I don’t know if it is because I am changing my views about my Tarot ethics, because of the recent hype with Tarot of Santa Muerte or because I spend too much time walking around graveyards and watching Caitlin Doughty. Whatever the cause, I am astonished at the overall denial of death as a physical thing within the Tarot Community.
Death is such a “forbidden” or taboo topic in so many ways, when you want to approach it as an spiritual person you may even be seen as dark or spooky and when it is taken to your Tarot practice it may even be taken as unprofessional.
“Thou shall not predict death.” Well, you know what? The most certain prediction I can make, 100% guarantee of satisfaction or full refund is that you, dear reader, will die.
Now, we are not speaking about diagnosing, suggesting treatments or scaring the hell out of a querent and predict an ominous death. That is pointless and a source of anxiety and anguish that one can definitely spare to their fellow human beings. However, trying to erase death as a possibility, sugarcoat it with transition and change or outright deny that Death can mean death, feels equally wrong.
You are probably wondering now what is the point of acknowledging that Death can mean death if you cannot make a prediction about it. Right? If you have been following me for a while, you are probably familiar with my belief that not everything that the cards show to the reader is meant to be disclosed. It is not about death itself, it is about the surrounding circumstances, about what you can do.
Let’s say, for the sake of the discussion that I, as a reader, am dealing with a reading that is showing me the death of the querent. First thing you would want to look for is the rest of the reading, does it look like something avoidable, as if the cards are giving you a warning? If so, you may want to say something along the lines of “It is not a good moment for you to take physical risks, you may feel a little lightheaded with all the open fronts of issues that you are dealing with and you probably need to pay closer attention to daily activities in order to prevent some inconvenient accident!” There you go, it is not ominous, it is not scary, it is guidance, which is what the querent came here for.
What if it doesn’t look like a warning? What if your querent is really running out of time? Again, there is no need to take a scythe from under the table and tease your querent’s sweet face with it. You can try something like this instead: “The cards are indicating that it is a great moment for you to rearrange your priorities. Is there something that you truly want to do? There are very favourable energies around you that will help you achieve those things that you have been postponing. At the same time, you have plenty of people who love you, and spending some time reconnecting with them and prioritizing the people that you love, even those that are now strangled, seems to be something that will make you feel aligned.” See? Nobody runs away from this, do they?
Even the above-mentioned examples sound a tad bit convenient. But how about dealing with the real deal? A querent who has been diagnosed terminal, enquiring about their own death? I have not had the opportunity yet, but I feel that there is so much that Tarot can offer to people in this situation in order to help them come to terms with their own death. If only we could stop watching death as something scary, as something that we choose to ignore, and could at least, not welcome it, but admit is as a part of the journey just as important as life is.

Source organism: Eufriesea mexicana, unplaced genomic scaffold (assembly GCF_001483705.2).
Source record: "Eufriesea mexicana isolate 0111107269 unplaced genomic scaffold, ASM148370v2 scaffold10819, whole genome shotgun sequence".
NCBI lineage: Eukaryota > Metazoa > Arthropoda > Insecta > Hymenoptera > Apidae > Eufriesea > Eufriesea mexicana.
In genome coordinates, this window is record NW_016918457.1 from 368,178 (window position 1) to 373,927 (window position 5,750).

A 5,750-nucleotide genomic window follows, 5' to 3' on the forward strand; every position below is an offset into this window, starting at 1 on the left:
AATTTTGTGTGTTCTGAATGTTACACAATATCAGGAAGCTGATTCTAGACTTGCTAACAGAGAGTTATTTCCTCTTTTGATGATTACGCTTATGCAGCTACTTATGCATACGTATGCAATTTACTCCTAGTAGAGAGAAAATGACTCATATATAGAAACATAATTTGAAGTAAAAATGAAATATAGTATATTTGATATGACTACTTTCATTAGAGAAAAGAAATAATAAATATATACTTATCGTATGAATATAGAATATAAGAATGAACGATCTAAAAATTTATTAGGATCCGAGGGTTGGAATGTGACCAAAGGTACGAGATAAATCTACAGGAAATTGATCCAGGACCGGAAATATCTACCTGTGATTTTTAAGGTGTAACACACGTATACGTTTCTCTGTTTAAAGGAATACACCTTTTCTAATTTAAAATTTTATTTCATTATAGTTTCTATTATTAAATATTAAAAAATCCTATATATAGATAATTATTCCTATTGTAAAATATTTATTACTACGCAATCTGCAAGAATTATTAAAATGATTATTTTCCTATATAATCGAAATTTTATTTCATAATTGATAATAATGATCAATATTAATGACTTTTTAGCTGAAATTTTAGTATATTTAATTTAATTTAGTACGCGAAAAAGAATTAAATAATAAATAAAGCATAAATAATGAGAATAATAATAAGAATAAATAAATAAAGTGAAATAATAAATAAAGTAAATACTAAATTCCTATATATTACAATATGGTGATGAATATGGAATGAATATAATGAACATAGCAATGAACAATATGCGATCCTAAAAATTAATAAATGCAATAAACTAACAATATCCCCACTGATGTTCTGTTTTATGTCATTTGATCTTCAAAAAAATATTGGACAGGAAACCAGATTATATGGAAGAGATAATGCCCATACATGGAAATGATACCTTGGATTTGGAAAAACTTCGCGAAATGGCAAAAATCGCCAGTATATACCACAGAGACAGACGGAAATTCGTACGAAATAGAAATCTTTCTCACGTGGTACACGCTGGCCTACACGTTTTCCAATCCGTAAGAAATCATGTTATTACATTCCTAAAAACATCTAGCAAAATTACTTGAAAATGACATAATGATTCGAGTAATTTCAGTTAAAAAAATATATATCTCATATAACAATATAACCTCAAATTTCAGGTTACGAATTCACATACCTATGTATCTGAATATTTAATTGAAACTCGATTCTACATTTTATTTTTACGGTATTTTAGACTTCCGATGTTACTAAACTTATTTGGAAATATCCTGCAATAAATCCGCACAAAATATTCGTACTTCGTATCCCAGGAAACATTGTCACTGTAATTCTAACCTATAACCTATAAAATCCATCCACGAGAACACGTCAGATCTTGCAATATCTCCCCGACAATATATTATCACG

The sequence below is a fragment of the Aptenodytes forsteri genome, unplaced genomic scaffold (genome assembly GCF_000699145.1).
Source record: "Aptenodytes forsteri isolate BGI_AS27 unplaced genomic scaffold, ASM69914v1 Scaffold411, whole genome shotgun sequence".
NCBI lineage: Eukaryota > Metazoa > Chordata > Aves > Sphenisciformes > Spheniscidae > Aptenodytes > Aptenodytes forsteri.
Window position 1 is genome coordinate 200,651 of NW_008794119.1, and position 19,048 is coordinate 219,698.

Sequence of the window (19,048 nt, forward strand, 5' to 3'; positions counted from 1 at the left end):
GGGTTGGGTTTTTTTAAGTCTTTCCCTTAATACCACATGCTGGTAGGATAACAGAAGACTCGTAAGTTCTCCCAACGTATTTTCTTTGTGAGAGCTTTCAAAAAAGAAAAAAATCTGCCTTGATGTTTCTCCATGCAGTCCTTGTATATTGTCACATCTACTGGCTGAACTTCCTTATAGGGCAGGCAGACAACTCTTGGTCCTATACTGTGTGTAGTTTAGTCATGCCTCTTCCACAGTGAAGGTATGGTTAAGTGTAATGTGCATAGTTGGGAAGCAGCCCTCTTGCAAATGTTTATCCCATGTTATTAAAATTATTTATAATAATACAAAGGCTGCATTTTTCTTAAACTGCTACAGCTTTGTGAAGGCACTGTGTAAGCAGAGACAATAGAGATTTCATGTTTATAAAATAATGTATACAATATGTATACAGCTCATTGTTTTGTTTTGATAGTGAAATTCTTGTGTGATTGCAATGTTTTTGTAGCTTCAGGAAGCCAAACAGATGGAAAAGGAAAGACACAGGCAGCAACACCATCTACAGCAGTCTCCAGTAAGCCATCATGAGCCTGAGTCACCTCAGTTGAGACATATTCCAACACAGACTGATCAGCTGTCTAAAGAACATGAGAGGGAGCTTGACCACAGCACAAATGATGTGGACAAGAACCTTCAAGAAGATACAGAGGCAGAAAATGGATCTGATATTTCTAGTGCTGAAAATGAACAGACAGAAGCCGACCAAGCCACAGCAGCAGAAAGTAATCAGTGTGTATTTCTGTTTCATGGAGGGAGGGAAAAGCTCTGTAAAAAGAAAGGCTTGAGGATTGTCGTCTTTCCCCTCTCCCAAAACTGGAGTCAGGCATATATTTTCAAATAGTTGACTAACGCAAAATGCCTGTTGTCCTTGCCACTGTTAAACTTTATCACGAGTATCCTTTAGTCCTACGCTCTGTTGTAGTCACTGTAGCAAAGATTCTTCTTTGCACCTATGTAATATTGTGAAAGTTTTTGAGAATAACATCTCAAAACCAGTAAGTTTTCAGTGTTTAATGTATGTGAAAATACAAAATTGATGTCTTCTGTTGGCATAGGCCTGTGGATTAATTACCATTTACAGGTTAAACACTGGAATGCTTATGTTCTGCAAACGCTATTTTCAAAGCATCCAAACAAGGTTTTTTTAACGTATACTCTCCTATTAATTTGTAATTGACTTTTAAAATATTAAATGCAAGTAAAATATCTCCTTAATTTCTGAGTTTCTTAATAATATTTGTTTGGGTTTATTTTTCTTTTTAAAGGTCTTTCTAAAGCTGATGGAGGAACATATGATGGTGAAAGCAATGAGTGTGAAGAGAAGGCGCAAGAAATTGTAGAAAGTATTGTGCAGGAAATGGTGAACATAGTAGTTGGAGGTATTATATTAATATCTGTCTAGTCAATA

Following the lines of the post, I decided to interview the fantastic Jessica Fox, from Voyage to the Hearth. She is a very special reader, not only for her skills but also for her “muggle” job: She has been an oncology nurse and now she works on labor and delivery, we can say that she is pretty much in touch with the very beginning and the very end of life, and I bet that she has some pretty interesting things to say!
Tarot and Deathnial. – A conversation.
Q. – So, Jessica, as a member of the spiritual and Tarot community, do you perceive a generalized denial of death as a reality?
J.F. – Thank you so much for interviewing me on this topic as it is one that I am incredibly passionate about! I absolutely do perceive a generalized denial of death throughout the tarot community, and within many of our societies as well. I think it is evident in the movement away from death in the art of cards, and into a space of rebirth, reincarnation and change. I understand and appreciate the concepts, and I have decks that include this focus on death and love them dearly; but I think there is a time and a space to recognize that death will deﬁnitely come to us all, and avoiding the reality that there are hard endings in life, doesn’t make the reality go away.
Q. – Why do you think this happens?
J.F. – I think this happens because people are afraid. The tangible reality that we will all die, does not come without fear for many. I have seen quite a lot of death, and yet, I still worry about missing out on the love of my family, or other worldly experiences that will come with my own demise. I believe it is human to fear death. We live in a time, when modern technology has made us capable of avoiding a lot of the death we would have seen in previous eras, such as different disease control mechanisms, and better care for sepsis, heart attacks, strokes and so on.